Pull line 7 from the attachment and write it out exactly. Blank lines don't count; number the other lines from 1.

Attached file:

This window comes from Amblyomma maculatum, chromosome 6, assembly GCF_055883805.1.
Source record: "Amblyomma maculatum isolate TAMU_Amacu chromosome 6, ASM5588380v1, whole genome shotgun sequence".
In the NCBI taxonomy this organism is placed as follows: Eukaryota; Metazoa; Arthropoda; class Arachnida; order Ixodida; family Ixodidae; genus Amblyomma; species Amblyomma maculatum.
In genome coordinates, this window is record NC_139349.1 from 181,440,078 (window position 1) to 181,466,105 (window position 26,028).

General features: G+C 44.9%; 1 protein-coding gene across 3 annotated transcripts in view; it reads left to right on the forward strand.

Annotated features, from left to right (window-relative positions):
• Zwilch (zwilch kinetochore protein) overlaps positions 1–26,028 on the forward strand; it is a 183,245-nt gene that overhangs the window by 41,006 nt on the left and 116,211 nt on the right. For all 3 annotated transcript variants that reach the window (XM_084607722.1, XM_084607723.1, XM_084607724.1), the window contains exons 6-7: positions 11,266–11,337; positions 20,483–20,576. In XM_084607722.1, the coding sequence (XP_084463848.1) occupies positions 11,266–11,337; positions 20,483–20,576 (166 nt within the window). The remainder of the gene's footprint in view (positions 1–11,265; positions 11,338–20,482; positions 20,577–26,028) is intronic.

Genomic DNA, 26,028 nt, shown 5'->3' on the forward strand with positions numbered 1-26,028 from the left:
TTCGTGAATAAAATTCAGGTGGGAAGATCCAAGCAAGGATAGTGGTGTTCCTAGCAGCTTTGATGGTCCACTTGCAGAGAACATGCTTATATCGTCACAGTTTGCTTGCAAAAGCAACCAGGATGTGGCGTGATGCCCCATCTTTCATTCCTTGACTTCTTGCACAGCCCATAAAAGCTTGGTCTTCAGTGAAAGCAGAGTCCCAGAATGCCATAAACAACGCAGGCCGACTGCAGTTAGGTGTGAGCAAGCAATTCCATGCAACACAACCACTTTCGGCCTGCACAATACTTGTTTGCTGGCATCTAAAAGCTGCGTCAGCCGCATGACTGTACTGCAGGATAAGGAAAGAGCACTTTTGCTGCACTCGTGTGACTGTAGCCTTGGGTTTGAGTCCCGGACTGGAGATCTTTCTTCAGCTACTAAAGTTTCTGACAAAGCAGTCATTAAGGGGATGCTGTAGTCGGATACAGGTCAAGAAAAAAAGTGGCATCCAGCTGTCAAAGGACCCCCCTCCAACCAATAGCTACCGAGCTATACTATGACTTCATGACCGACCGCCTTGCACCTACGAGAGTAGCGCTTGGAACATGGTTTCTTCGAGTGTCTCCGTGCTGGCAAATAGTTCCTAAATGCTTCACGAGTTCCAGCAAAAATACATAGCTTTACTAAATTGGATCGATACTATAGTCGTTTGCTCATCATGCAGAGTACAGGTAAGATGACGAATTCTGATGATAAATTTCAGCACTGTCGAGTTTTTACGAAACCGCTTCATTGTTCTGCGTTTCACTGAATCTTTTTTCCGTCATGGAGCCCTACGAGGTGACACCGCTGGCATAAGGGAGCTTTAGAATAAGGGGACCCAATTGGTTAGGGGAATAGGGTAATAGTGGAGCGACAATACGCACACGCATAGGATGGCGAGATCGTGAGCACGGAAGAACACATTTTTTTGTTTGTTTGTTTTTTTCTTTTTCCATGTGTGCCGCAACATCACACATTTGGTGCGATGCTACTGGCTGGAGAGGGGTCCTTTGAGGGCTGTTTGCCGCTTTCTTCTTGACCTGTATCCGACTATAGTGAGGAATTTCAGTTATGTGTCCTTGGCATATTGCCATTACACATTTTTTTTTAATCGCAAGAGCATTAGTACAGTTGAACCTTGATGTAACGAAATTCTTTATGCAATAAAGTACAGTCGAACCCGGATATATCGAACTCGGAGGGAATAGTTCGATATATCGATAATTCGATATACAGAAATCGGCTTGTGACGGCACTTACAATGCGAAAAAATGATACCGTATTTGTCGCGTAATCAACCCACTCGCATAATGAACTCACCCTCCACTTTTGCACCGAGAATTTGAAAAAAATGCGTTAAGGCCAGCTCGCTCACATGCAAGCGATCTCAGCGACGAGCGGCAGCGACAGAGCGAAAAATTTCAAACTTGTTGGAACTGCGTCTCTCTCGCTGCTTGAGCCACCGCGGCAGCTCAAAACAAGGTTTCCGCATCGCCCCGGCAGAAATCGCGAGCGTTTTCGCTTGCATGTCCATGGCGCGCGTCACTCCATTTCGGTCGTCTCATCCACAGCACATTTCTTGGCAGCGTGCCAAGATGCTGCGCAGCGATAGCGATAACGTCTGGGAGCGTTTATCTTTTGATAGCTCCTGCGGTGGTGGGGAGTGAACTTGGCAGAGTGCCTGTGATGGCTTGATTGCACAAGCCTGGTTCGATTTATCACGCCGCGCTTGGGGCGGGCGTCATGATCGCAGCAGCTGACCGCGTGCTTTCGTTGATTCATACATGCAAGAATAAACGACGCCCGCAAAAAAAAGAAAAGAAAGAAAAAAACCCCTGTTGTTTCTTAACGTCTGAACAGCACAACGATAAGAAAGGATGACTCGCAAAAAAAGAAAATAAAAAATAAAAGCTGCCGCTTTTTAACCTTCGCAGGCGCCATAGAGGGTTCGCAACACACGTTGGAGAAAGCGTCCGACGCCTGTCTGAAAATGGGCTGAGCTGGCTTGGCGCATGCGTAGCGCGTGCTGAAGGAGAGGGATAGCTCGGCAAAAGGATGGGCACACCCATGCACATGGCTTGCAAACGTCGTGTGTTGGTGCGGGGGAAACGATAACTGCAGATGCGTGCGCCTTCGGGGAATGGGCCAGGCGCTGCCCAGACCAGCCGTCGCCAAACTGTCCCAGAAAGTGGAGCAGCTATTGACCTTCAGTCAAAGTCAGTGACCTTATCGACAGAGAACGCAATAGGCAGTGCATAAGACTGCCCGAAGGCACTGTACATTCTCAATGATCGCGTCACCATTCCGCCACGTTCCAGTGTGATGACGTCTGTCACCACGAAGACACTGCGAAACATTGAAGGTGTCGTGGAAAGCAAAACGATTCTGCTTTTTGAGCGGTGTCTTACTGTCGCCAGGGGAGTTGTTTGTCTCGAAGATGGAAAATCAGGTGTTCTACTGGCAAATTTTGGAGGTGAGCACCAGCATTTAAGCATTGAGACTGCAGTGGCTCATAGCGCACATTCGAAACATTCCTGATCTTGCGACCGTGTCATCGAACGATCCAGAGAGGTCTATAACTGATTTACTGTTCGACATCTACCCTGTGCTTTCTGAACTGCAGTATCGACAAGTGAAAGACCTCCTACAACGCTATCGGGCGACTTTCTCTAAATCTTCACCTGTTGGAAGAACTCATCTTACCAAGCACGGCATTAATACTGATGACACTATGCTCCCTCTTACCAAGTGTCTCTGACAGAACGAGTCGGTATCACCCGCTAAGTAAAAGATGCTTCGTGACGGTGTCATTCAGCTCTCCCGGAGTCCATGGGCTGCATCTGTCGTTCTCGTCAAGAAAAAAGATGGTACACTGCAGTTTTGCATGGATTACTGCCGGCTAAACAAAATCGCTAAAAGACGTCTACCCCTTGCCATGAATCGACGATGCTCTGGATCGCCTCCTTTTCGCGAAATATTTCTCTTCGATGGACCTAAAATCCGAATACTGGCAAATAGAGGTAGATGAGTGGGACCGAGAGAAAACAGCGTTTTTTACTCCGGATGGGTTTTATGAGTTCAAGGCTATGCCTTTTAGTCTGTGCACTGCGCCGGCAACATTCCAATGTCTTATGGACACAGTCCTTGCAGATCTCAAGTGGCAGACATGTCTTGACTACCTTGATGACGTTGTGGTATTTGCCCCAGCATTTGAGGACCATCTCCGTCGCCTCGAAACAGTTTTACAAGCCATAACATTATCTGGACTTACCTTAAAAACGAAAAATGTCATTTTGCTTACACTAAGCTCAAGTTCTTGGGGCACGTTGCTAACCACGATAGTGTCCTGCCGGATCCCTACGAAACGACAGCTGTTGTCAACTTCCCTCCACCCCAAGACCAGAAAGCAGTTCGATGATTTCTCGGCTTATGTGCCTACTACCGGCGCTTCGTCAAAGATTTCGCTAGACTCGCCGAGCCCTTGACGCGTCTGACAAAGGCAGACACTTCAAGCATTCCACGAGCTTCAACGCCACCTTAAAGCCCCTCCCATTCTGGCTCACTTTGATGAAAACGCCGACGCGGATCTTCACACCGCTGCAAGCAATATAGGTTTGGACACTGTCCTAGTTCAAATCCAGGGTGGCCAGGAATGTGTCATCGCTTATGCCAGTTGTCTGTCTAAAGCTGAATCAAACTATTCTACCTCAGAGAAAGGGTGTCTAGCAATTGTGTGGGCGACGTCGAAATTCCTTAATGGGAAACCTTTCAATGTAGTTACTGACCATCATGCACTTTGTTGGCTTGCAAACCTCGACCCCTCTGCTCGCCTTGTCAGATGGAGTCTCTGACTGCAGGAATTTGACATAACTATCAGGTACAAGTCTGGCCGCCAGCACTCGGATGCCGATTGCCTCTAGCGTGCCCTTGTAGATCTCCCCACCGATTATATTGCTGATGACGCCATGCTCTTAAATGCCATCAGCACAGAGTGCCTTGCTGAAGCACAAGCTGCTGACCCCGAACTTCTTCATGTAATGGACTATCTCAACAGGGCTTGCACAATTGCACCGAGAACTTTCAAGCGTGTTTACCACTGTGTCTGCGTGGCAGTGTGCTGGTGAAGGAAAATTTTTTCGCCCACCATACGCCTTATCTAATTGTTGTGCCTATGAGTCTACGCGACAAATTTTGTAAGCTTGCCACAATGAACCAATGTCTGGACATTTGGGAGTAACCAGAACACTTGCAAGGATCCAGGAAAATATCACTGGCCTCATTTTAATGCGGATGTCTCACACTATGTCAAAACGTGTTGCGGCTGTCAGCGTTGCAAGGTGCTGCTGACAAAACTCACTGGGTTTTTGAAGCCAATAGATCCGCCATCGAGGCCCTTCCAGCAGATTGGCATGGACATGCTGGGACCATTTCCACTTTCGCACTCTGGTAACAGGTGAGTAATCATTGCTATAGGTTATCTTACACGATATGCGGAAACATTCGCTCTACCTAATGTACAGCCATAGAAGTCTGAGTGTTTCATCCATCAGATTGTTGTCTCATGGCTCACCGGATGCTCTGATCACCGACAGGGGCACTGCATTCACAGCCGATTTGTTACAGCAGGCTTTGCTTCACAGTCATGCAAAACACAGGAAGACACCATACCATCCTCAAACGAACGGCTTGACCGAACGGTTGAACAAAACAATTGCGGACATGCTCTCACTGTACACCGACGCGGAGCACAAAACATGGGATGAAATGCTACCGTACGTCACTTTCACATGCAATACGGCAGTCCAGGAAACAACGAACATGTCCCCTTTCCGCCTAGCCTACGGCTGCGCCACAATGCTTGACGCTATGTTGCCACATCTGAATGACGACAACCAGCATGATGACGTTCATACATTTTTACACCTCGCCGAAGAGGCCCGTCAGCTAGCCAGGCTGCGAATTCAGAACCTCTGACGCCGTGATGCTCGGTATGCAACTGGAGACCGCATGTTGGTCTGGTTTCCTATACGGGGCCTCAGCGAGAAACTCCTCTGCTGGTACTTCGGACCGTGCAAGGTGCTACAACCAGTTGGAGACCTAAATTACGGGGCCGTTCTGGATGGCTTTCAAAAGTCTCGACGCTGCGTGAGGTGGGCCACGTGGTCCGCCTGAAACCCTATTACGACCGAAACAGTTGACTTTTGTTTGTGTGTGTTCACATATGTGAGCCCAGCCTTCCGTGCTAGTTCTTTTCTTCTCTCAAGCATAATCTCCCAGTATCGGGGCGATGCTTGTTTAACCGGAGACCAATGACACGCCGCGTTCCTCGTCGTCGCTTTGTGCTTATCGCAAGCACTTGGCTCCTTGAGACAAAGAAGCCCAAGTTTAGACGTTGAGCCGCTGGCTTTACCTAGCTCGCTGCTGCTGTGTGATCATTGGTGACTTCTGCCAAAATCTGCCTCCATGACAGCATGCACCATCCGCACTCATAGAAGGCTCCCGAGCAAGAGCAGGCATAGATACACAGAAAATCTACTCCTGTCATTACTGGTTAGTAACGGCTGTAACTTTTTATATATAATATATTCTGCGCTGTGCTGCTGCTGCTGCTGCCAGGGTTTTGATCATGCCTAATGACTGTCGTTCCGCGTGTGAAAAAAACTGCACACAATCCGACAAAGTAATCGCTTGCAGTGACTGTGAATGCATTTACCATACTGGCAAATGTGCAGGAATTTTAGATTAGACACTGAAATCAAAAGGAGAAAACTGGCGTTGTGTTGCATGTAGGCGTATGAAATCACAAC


• Zwilch (zwilch kinetochore protein) overlaps positions 1–26,028 on the forward strand; it is a 183,245-nt gene that overhangs the window by 41,006 nt on the left and 116,211 nt on the right. For all 3 annotated transcript variants that reach the window (XM_084607722.1, XM_084607723.1, XM_084607724.1), the window contains exons 6-7: positions 11,266–11,337; positions 20,483–20,576. In XM_084607722.1, the coding sequence (XP_084463848.1) occupies positions 11,266–11,337; positions 20,483–20,576 (166 nt within the window). The remainder of the gene's footprint in view (positions 1–11,265; positions 11,338–20,482; positions 20,577–26,028) is intronic.